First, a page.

Why do some of us look at that so-called caravan currently in Mexico and see people like us, while others look at the same image and see “rapists”?
The answer can be found in the President’s own words as he announced his campaign for the Presidency in June 2015: “When Mexico sends its people, they’re not sending their best…They’re bringing crime. They’re rapists. And some, I assume, are good people.”
This week, as the President muses about nullifying birthright citizenship, the strange syntax of the last two phrases is suddenly striking: “They’re rapists. And some, I assume, are good people.”
This seems to mean — as many assumed at the time — that some migrants are rapists and others are good people. This assumption is what led many to respond to Trump by demanding proof that any migrants at all were rapists, seeking to falsify Trump’s demonization. But what if the phrasing means that all migrants are rapists, and some of those rapists are also good people? Why not? Trump has, since his election, defended a series of men accused of sexual assault — Roy Moore, Bill O’Reilly, Roger Ailes, Rob Porter, Brett Kavanaugh — describing them all as good men.
In this week’s context, though, it seems that when Trump accuses migrants of being rapists, it actually has nothing to do with the criminal act of assaulting women or penetrating them without their consent. The President does not give a fig about that. Instead, he is focused on those who might penetrate the US without its consent. That is why in recent rallies he has been referring to the caravan as “an assault on us.” In Trump’s way of imagining immigration, the US is the innocent victim of unwanted penetration, and so all those who seek to enter are rapists, as such. This is why some of us can look at that caravan and see people like us, while others look at the same image and see “rapists.”
Notably, the Republican Party, the Party that, in the case of actual rapes, is all too happy to blame the victim and ask, “What was she wearing? Didn’t she ask for it?” is not interested in looking into the role of the US in creating the conditions for current migrations. Nor is it interested in the climate change effects that impoverish formerly arable land and force people into motion as their way of life becomes unsustainable.
Instead, we are now discussing the 14th amendment. Why? Because the migrants besmirched by Trump’s blood libel do not only penetrate us, according to the libel. They also, Trump says, impregnate us — against our will.
“A woman is getting ready to have a baby, she crosses the border for one day, has the baby, all of a sudden for the next 80 years, hopefully longer, but for the next 80 years we have to take care of the people,” said Trump during the campaign. “No, no, no, I don’t think so.”
(Did he say no? Was it loud enough? Did he mean no? Or did he say no but maybe mean yes? What was he wearing?)
In the view promoted by Trump, the US-born children of migrants are inside us and they have rights over us. Shall we be forced, against our will, to bear the children that result from this violation, though we do not consent? Trump Republicans think the answer is obviously “no.” But this is the very same Party that is all too happy to force women to do just that, even in cases of actual rape and incest.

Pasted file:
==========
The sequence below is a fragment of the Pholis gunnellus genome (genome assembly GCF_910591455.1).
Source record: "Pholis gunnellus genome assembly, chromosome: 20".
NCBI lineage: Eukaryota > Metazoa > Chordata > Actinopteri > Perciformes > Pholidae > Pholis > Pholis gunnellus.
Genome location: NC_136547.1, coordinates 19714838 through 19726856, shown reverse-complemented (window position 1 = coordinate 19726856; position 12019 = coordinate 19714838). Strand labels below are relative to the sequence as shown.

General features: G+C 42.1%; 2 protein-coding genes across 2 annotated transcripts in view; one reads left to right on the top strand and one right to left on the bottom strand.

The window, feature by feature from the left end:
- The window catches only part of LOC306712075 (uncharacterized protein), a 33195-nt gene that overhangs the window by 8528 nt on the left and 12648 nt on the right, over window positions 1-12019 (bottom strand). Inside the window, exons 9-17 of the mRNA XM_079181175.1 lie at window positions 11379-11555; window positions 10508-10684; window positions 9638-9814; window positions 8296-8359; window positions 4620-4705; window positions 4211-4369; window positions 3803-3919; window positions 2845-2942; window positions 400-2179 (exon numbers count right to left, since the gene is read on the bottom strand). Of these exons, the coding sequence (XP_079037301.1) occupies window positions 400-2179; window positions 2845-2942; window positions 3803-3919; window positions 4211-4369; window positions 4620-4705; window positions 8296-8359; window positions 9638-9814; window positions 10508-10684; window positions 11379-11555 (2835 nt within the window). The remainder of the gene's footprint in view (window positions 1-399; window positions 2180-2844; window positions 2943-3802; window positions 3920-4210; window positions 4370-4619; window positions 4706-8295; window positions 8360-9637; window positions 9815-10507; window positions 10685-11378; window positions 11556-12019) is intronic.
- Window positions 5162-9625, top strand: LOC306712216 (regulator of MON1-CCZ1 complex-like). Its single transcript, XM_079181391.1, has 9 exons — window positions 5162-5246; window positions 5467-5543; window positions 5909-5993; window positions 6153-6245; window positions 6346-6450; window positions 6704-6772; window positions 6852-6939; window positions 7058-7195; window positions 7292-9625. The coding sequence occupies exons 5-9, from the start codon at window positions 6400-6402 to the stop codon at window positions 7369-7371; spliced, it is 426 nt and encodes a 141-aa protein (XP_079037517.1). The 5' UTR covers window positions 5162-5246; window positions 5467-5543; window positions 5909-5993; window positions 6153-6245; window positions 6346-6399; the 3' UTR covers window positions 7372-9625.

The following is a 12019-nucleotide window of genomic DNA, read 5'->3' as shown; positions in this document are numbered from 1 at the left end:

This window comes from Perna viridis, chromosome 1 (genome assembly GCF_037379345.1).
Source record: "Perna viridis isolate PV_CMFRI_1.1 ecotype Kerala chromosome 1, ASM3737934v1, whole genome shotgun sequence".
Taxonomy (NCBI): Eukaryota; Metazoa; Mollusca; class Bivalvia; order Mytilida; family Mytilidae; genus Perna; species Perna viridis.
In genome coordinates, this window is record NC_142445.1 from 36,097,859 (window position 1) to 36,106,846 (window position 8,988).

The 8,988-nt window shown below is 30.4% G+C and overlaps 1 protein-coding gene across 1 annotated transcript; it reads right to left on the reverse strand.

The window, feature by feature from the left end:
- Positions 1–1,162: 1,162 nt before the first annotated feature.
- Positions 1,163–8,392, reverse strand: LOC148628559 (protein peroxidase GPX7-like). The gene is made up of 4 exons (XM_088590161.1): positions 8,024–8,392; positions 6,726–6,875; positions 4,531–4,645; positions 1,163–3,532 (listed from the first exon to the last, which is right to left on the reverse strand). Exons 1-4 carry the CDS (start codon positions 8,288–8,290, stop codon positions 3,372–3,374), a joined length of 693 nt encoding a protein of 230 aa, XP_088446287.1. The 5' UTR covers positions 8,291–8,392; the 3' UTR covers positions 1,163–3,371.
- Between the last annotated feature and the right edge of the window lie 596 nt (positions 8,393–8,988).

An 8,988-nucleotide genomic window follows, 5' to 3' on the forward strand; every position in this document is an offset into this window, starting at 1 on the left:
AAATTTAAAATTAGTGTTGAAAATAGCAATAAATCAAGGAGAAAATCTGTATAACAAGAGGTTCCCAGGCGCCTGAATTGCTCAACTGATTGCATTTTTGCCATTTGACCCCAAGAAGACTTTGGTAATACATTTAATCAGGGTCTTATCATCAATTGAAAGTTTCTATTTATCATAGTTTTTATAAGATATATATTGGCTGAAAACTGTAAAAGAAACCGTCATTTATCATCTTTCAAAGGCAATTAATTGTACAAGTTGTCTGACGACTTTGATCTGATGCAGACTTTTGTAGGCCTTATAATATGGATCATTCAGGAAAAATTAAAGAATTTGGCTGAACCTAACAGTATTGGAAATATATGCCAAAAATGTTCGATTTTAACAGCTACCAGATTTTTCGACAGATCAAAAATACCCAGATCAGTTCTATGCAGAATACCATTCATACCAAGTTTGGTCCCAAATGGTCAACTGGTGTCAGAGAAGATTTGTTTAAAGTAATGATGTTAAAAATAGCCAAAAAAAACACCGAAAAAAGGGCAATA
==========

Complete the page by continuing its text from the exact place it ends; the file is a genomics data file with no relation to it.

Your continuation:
The only way to restore our virtue is to undo the damage, says the Party that opposes abortion even in cases of rape and incest. Now that same Party is in quest of an abortifacient, willing to suspend or overrule the Constitution, in order to find a way to expel the children of migrants, born here, educated here, our friends, classmates, and neighbors.
This Party, with all the power, is forever the victim. And the victims are always somehow positioned as the ones with all the power. This is where we are. It is also where we have been for a long time. This is not the first time the question of birthright citizenship has been raised, nor will Lindsey Graham be the first Republican to propose a bill nullifying birthright citizenship.
There are other precedents, too. The 1985 book Citizenship Without Consent widely touted at the 1996 Republican Convention, questioned whether birthright citizenship was really constitutionally required. The book had a troubling habit of focusing on anchor babies and the hospital bills supposedly generated by migrant mothers’ uses of US maternity wards. But, notably, the missing consent that bothered the authors was not just that of the sovereign state of the US, penetrated by “illegals.” The authors also worried about a lack of consent to citizenship for those born into American democracy. They imagined that all US-born citizens, upon reaching adulthood, would take a formal oath to take on citizens’ responsibilities not unlike the oaths taken by naturalizing immigrants at citizenship ceremonies. That is to say, Citizenship Without Consent had a kind of immigrant-envy at its core, a desire to take for the US-born what immigrants to the US have: a rite of conscious entry into democratic citizenship.
Nothing came of this proposal. Swearing in to citizenship is not something available today for native-born American citizens. The closest thing we have to that is voting. Next week, the US has an important election. It is time to stop, think, and reflect on who we want to be. Voting will not be enough to stop the race-baiting, division, demonization, violence, and disenfranchisements now in the headlines every day. But it is what we have and it can be powerful, as powerful as a wave. Tuesday, November 6th is right around the corner. Vote.